Imperceptible resistances, curated by Lizzy Marshall, featured the work of 17 MAPBM artists - Vivienne Dadour, Frank Davey and Tess Rappa, Fiona Davies, Beata Geyer, Anne Graham, Danica Knezevic, Tom Loveday, Fleur MacDonald, Peachey & Mosig, Sean O'Keeffe, Naomi Oliver, Ebony Secombe, Rebecca Waterstone and Gianni Wise. The exhibition focused on the subversive layers of resilience in human beings, under the pressure of the imperceptible compromises of today’s networked society.
“The MAPBM artists respond to the site and wider theoretical concerns to explore their role in networked systems where they effect change through resistance.”
Tom Loveday, Monochrome, 2015
Tom Loveday, End of the World 3, 2015
Braemar Gallery, 2018
Curated by Beata Geyer
More on this exhiobition can be found at, https://articulate497.blogspot.com/2018/02/ferret-5-opens-friday-23-february-6-8pm.html
The Catalogue Essay for the exhibition can be found at https://www.academia.edu/106433005/Artists_Catalogue_Essay
I exhibited a single video work, London Caravan, consisting of manipulated video taken on a London bus ride combined with the sound of carpenters working to Turkish music.
Tom, Loveday, The Edge of the City, London Caravan, Braemar Gallery, 2018
I can (Sing) Paint a Rainbow
Hawkesbury Regional Gallery 2017
Liam Benson, Anna Carey, Rosie Deacon, Anne Macdonald, Rachel Timmins, Tom Loveday,
I can see paint a rainbow explores the use and effect of colour; from the intellectual to the playful in contemporary Art. Art speaks to us in so many different ways, because its speaks to each of us individually in the act of looking and engaging. It may be accompanied by words and ideas from another, the artist, a curator or critic. But ultimately we will find our own meaning in the act of experiencing and surrendering.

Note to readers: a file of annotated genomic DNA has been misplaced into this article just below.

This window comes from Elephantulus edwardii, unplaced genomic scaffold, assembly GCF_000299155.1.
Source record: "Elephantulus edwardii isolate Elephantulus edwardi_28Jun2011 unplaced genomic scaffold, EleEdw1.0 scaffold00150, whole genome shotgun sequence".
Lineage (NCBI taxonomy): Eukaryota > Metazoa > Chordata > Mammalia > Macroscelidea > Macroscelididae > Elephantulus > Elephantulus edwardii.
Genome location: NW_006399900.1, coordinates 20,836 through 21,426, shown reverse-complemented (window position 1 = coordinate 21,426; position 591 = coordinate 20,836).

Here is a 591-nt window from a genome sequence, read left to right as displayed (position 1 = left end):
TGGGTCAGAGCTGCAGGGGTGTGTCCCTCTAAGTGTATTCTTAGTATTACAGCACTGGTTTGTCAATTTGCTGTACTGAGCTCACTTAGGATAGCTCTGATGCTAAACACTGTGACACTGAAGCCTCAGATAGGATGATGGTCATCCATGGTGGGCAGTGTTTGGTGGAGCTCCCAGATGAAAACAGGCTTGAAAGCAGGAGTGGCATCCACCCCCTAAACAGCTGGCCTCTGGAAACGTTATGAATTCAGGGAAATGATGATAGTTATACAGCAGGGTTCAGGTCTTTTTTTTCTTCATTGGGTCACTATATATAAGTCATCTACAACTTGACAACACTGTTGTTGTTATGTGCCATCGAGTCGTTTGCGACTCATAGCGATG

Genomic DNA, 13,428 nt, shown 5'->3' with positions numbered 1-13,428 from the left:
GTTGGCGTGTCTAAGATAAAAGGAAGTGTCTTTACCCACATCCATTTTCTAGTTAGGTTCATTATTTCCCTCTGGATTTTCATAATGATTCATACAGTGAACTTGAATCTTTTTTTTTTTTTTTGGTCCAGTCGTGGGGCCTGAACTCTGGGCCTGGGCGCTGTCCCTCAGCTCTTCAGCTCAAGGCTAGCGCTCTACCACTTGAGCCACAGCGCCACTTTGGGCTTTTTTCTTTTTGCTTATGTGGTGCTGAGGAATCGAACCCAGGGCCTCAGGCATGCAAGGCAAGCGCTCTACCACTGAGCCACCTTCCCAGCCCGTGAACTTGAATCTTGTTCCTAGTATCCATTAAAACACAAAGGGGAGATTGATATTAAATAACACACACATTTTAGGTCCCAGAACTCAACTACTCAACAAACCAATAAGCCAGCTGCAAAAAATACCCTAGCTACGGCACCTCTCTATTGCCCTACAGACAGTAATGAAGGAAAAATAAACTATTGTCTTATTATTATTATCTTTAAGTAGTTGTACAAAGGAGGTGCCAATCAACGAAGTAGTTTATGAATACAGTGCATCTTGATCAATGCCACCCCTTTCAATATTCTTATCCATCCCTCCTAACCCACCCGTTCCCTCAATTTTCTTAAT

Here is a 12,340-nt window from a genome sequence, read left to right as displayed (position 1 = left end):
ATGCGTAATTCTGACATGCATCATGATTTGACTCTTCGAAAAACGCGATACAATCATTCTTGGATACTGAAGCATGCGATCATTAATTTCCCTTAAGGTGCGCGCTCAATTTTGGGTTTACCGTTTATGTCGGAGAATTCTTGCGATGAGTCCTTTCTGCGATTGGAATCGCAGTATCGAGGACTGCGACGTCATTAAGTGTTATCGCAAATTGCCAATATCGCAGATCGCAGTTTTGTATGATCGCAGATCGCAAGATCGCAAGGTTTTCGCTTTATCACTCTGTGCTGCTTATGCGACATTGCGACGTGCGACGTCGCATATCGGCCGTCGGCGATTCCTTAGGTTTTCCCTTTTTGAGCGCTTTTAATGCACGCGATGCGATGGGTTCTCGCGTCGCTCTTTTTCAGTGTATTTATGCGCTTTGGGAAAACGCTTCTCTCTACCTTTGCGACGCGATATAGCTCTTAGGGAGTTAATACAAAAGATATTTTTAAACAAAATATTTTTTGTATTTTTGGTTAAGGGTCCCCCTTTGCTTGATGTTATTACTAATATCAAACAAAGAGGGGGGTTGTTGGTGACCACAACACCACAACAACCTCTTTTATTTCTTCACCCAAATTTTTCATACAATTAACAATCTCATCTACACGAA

We may find connection in an image or representation that is immediately recognisable or something unfamiliar that resonates and it is often the way an artist use colour, a purposeful choice of hue or shade that will evoke that intimate connection.
Colour is extraordinarily emotive.
The artist in I can sing paint a rainbow, use colour to explore identity, both collective and individual; social, cultural, sexual; the transience of childhood, connection to memory and place, personal obsession and Australian kitsch and a memorial to a cultures genocide.
Tom Loveday, Zombie Video, Hawkesbury Regional Gallery 2017
FROM A NEAR FUTURE
Sydney College of the Arts, 2016
curated by Nicholas Tsoutas
Mikala Dwyer, Matthys Gerber, Jan Guy, David Haines and Joyce Hinterding, Lindy Lee, Tom Loveday and Nicholas Tsoutas, Colin Rhodes and Julie Rrap.
The Questions I Didn't Ask is a confession. At the many conferences and public talks by international luminaries i have attended I usually took copious notes. In those notes, there are questions that I was either too lazy, too tired or too insecure to ask of the speaker. In this confession, I recite those questions, noting the speaker and the topic.
Tom Loveday, The questions I Didn't Ask, 2016, with Nick Tsoutas, sample